I just heard about chances of having rogers, hughes, warner, cowan and watson in one side. That is 5 openers, and I heard chris rogers say that it will work as openers face the swinging ball more often. firstly, using the old fashioned definition of openers, their job is to survive and anchor. Well over flooding the team with that many openers isn't getting their batting any where. Also watson, hughes struggle against quality swing and every batsman apart from clarke struggles against quality spin (monty and swann are much better than ashwin, jadeja and harbajan in current form). Hughes and warner have a good temperament, but that is not going to do more than get an odd hundred. Warner particularly reminds me of Marcus North - typical hundred or nothing player.

  • on May 2, 2013, 9:04 GMT

    while Aussie team needs to be picked on merrit not on paper as said by Mr.Nicholas himself. Matches are not won on paper. there were three top perfromers in shield last year. Cosgrove, Doolan and ponting.Ponting has retired, where is cosgrove and doolan.

  • Beertjie on May 2, 2013, 8:46 GMT

    @pauln2 on (May 2, 2013, 6:11 GMT) agree about the fielding. By the end of the series win or lose we'll have sorted the men from the boys. The top 4 may then read Rogers, Warner, Khawaja, Clarke. These will be good until younger guys like Silk and Burns join probably sooner rather than later. Not only in sports, @Sachin Sharma on (May 2, 2013, 3:21 GMT), ask Julia Gillard! Selectors have taken a decent squad. Now those on tour just need to pick the best XI on the day. No repeats of the Oval 2009 when sticking with a winning team and ignoring conditions cost the Ashes.

  • Dashgar on May 2, 2013, 8:43 GMT

    Australia are heavy underdogs, England will fancy themselves, but the gap between the two teams is much smaller than the surface would have you believe. Australia's bowling has the potential to run through anyone, especially on a helpful pitch and the batting lineup, while unreliable has enough individual brilliance to put up some winning totals. I'm think 3-2, but not sure which way it'll go. Gonna be a classic, especially if the Aussies take test 1.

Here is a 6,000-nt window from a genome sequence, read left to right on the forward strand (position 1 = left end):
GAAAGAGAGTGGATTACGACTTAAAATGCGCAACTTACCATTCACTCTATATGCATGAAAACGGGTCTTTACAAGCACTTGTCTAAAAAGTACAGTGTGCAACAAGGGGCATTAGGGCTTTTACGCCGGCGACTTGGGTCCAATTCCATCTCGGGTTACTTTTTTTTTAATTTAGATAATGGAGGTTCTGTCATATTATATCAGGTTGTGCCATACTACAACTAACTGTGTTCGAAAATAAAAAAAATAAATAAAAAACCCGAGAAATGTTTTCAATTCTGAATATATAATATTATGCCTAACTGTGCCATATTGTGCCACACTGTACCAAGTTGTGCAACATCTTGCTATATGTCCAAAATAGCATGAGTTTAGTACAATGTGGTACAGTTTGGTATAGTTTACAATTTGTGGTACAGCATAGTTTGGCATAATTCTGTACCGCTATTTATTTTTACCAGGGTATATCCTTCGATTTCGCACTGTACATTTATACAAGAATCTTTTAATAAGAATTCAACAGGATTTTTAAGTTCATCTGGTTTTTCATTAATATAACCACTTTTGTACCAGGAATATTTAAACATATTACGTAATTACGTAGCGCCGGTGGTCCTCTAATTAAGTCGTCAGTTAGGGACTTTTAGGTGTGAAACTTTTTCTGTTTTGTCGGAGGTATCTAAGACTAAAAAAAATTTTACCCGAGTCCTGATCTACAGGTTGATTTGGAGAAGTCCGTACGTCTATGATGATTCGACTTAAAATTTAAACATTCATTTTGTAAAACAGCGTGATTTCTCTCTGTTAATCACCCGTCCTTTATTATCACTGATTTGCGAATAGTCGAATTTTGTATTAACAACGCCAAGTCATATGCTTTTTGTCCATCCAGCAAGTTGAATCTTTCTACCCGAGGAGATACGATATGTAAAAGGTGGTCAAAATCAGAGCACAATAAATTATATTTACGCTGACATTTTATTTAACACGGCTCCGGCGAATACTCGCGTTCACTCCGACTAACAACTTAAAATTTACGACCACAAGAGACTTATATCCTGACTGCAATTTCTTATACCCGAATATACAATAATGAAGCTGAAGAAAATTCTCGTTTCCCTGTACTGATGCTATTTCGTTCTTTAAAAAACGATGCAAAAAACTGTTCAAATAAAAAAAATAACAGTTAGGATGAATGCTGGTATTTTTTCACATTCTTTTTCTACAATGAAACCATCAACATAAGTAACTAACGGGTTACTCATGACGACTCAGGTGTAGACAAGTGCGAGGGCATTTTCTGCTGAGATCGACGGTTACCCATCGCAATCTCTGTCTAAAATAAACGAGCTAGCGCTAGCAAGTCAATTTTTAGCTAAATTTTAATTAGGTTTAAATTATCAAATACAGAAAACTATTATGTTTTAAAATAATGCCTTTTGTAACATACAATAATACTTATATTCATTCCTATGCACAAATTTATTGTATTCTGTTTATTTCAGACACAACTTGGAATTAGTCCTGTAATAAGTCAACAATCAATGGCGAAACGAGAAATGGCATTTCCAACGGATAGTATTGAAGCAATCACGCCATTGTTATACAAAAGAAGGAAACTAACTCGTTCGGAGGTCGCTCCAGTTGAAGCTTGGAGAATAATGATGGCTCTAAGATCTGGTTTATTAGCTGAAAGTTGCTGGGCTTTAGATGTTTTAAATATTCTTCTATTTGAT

• divdude on May 2, 2013, 8:31 GMT

    This guy can write. Facts and content be dammed, the write up is a fine piece of art, a poetry. Keep it up Mr. Mark Nicholas.

  • Munkeymomo on May 2, 2013, 8:24 GMT

    > Fewer Warners and Clarkes, more Katiches and Henriques. > Implying Warner is a better batsman than Katich.

    ...You lost me there.

  • on May 2, 2013, 7:49 GMT

    This years Ashes in my opinion will be the most boring. Not only Australia have the weakest of team in a very long time but 10 tests within a span of 6 months is ridiculous and boring. Just shows how unpopular Cricket especially Test Cricket in our big world is :)

  • Yasin123Patel on May 2, 2013, 7:20 GMT

    you just can't win the series on basis of strong on paper side. Though england is a good side but not unbeatable. Ya, I know Aus. Have poor india series but every aus side which tour to india face it. Plus english condition is far different than india. It suits aussie more than indian condition. Oz so close to defeat protease two time in recent series. Just need a couple of batsman to stick with clarke. Bowling is no issue for kangaroo. So I think they 'll show a better fight than they show in india .

  • electric_loco_WAP4 on May 2, 2013, 7:12 GMT

    Oh what a dynasty that was - the Aus circa. mid to late 90s ---- mid noughties !! All I can say is RIP ... there's not going to be another like those evar again ... long live !! I have not seen the great WI team of 80s - being just a baby then -:) ... but I guess from what is read ,seen and heard of them and the comparison drawn with the Aus on topic of greatness ,I can deduce they were just as great and irrestible force . The fact that that the best allround Test side at present by far, Smith's S Africans just look pretty pale imitation of these 2 past giants tells a tale... Oh and how about another 'dynasty' a.k.a 'mighty' Eng cricket team that dominated for a year or so...from about 2011 ?? Didn't last long, did they ? Poss the shortest 'sporting dynasty' ? ... what say ? -:)

  • Clarkemen on May 2, 2013, 7:11 GMT